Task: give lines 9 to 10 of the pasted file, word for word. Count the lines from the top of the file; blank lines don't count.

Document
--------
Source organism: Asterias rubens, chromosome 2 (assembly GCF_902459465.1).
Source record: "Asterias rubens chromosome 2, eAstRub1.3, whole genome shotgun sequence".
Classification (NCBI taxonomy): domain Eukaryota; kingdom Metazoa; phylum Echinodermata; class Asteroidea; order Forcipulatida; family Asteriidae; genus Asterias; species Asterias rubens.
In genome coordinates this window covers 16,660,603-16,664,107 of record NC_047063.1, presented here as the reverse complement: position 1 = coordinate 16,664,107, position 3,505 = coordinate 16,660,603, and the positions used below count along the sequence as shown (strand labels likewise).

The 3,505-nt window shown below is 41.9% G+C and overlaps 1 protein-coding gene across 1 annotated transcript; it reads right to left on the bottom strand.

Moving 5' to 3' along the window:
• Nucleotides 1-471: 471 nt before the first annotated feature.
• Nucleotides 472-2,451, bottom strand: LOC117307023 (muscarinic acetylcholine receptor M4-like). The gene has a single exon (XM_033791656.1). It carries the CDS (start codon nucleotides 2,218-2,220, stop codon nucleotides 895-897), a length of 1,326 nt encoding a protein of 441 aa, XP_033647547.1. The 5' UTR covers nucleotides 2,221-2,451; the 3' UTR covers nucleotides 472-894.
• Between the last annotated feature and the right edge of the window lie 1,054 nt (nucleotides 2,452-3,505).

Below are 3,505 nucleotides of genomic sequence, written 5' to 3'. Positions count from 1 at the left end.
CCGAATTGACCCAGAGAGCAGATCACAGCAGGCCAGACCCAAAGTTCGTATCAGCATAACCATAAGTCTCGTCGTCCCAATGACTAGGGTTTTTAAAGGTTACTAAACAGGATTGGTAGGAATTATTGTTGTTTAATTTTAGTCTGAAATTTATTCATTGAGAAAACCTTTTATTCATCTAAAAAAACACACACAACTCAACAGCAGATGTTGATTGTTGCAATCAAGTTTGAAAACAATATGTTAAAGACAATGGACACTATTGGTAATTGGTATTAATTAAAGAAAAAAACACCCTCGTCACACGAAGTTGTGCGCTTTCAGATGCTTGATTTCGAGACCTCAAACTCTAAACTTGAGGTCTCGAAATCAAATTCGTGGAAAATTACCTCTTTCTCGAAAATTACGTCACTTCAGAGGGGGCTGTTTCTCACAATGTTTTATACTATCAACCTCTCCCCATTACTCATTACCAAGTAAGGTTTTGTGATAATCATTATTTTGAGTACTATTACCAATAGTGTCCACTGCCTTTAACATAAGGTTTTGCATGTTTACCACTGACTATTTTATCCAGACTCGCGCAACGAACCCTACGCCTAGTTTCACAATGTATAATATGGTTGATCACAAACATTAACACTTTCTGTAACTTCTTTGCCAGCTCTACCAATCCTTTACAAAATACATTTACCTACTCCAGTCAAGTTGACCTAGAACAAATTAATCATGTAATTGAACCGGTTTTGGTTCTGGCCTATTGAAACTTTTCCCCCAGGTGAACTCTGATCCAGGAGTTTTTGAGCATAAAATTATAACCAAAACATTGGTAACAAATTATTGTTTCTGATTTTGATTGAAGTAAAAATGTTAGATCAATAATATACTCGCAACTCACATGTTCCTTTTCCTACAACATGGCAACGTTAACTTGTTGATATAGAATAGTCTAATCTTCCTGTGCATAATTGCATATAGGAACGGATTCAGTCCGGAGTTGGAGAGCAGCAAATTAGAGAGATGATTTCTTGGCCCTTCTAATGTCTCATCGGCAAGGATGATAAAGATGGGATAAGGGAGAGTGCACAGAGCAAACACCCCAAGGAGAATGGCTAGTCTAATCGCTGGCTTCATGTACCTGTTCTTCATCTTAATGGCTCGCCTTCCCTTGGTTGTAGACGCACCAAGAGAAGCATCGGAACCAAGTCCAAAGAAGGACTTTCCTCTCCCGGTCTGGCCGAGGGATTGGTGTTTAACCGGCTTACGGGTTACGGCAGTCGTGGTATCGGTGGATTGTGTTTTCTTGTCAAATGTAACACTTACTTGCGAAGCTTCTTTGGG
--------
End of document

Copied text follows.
• Between the last annotated feature and the right edge of the window lie 1,054 nt (nucleotides 2,452-3,505).

Below are 3,505 nucleotides of genomic sequence, written 5' to 3'. Positions count from 1 at the left end.